Diatherix Laboratories, an independent CLIA-certified clinical laboratory providing multiplex molecular diagnostic services, said this week that it recently acquired from Qiagen the patent to target-enriched multiplexing, or TEM, PCR — a patent that Diatherix previously licensed from Qiagen for use in its assays.
With the patent in hand, Diatherix, a Huntsville, Ala.-based spinout of the HudsonAlpha Institute for Biotechnology, will now have additional flexibility to develop commercial molecular diagnostic kits based on TEM-PCR or even license the method to other interested parties, Diatherix CEO Dennis Grimaud told PCR Insider this week.
Diatherix also said that it is expanding its space at the HudsonAlpha institute to accommodate such manufacturing and distribution in the future. In the meantime, the company will continue to offer and expand the multiplexed diagnostic panels it had already developed under the previous TEM-PCR license with Qiagen, and will develop new panels for targets such as antibiotic resistance and tuberculosis, Grimaud said.
TEM-PCR uses nested gene-specific primers tagged with a universal set of so-called SuperPrimers to improve the multiplexing of PCR by enabling consistent amplification conditions for different primer sets and eliminating background amplification from high primer concentrations.
"It's an amplification strategy," Grimaud said. "What we use for [nucleic acid] extraction affects the efficiency of our amplification, and we can use different extraction methods. On the detection side, we can also use different platforms — we've done it on a bead array, a microarray, and also on a lateral flow detection platform. Our amplification strategy is so robust that we're not just locked into one detection platform. That's the advantage of TEM-PCR."
The history of the technique extends back to Genaco Biomedical Products, for which Grimaud previously served as CEO. Qiagen acquired Genaco in 2006, primarily for the TEM-PCR technology, and brought to market ResPlex, a multiplexed molecular diagnostic for respiratory disease that Genaco had developed using TEM-PCR.
"I was able to license the technology back to set up a CLIA-certified laboratory [in Diatherix], where we could provide [diagnostic] services," Grimaud said. "That way it wouldn't be directly competitive to Qiagen, which is a product-based company. So, if they had come back into the market with kits, we would be providing services."
Qiagen, however, "was struggling with how to bring this product to market," Grimaud added. "They acquire so many things and are such a big tools company … and in molecular diagnostics, they're branching out into different areas, and this didn't become a priority for them. But it was for me."
As such, late last year Diatherix finalized an agreement with Qiagen that would provide Diatherix with ownership of the TEM-PCR intellectual property.
"Instead of being subservient to Qiagen by licensing the technology, we now own it," Grimaud said. "It gives me an advantage in terms of flexibility. If someone wants to license the technology, I can do that … on a worldwide basis. If we want to … [we] can now develop kits, go through the [510(k) process], and then be able to sell the kits in the open market."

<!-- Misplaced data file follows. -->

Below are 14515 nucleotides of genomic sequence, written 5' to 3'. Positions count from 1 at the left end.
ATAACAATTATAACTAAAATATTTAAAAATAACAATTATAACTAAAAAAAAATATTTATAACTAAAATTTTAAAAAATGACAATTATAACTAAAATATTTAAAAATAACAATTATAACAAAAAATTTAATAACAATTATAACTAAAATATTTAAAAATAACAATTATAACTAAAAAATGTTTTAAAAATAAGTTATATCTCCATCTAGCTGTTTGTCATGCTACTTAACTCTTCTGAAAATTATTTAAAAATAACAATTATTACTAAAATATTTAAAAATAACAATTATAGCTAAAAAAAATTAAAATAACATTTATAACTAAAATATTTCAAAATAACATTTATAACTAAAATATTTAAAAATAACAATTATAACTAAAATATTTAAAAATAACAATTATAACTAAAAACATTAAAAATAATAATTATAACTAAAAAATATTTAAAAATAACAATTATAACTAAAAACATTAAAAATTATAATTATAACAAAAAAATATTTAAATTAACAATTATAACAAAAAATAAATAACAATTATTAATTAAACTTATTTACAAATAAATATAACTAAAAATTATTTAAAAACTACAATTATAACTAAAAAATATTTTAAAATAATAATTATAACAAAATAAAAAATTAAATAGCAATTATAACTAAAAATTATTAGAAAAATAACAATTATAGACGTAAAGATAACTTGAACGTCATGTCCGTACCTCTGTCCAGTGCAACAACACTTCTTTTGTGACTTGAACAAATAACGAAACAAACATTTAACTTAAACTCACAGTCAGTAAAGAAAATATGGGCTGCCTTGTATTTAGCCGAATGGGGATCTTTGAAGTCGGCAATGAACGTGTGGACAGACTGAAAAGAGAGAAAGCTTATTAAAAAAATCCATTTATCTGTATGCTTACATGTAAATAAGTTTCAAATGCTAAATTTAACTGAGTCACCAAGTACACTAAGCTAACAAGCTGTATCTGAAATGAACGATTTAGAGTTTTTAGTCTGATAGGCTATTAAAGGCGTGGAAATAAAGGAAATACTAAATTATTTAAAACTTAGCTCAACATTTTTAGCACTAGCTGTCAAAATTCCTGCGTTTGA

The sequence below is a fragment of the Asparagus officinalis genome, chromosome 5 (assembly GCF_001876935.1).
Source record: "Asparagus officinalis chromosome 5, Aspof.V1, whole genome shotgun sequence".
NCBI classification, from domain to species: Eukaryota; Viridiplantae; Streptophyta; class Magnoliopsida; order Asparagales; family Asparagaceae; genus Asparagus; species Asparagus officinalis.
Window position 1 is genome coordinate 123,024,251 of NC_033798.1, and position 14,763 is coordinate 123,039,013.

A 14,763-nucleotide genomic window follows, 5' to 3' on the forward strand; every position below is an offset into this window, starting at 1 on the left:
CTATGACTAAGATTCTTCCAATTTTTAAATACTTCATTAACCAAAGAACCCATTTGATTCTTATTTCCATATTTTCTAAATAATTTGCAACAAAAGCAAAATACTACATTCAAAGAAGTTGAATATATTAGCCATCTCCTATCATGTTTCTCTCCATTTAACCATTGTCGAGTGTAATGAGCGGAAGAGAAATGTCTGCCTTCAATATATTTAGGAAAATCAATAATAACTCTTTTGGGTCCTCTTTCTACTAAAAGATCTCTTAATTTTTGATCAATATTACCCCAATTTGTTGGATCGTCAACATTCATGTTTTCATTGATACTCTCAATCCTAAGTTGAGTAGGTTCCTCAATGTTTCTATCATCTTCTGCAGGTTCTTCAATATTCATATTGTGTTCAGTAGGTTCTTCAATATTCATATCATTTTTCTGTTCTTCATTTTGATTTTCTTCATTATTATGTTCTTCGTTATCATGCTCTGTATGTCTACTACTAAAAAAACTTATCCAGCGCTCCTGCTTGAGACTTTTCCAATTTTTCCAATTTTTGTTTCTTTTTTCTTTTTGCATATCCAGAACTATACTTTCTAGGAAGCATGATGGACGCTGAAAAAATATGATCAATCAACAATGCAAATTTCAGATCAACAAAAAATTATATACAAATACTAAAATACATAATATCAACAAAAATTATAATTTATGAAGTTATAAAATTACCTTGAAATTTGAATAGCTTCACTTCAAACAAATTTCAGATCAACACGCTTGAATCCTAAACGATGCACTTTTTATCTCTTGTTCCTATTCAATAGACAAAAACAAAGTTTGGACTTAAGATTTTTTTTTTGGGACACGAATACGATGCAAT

If Diatherix decides to go that route, it will likely be overseas, Grimaud said. To facilitate such an endeavor, the company is still in discussions with Qiagen to reach a distribution and supply agreement that would continue the companies' partnership.
In the meantime, Diatherix will continue to provide diagnostic testing services using its TEM-PCR-based infectious disease panels, as well as expand those panels and develop new ones. Currently the company offers a range of disease-specific panels, including for respiratory infections, bacterial pneumonia, bronchitis, pharyngitis, influenza, Staphylococcus differentiation, urinary tract infections, gastrointestinal disease, and STDs.
"We're definitely looking at the genetic drug resistance side," Grimaud said. When patients are admitted to hospitals, they have to be on antibiotics within two hours. We want to be able to very quickly [determine whether] these organisms have drug resistance, and therefore the patient should not be on those therapies."
In addition, Diatherix "will be going into TB, and the drug resistance associated with TB," he added. "There is also going to be an enhancement to some of our existing panels, where we'll be adding specific targets that will make them much more robust."
As recently as 2011 Qiagen said it was planning a US Food and Drug Administration submission for ResPlex II, a second-generation version of the original ResPlex panel for the detection of respiratory pathogens.
However, a Qiagen spokesperson this week confirmed in an email to PCR Insider that the company no longer sells the ResPlex panel due to the "discontinuation of a needed license" for its commercialization, adding that the agreement with Diatherix had no impact on the discontinuation of the ResPlex panel. Since June, Qiagen has distributed a new respiratory panel based on the QIAsymphony RGQ platform.
Of note, another HudsonAlpha spinout, iCubate, is attempting to commercialize a benchtop, fully integrated cartridge-based molecular diagnostic platform capable of running highly multiplexed assays using the company's amplicon-rescued multiplex, or ARM, PCR method, a version of TEM-PCR. Both ARM-PCR and TEM-PCR were invented by Jian Han, a founder of both Genaco and iCubate (PCR Insider, 12/8/2011).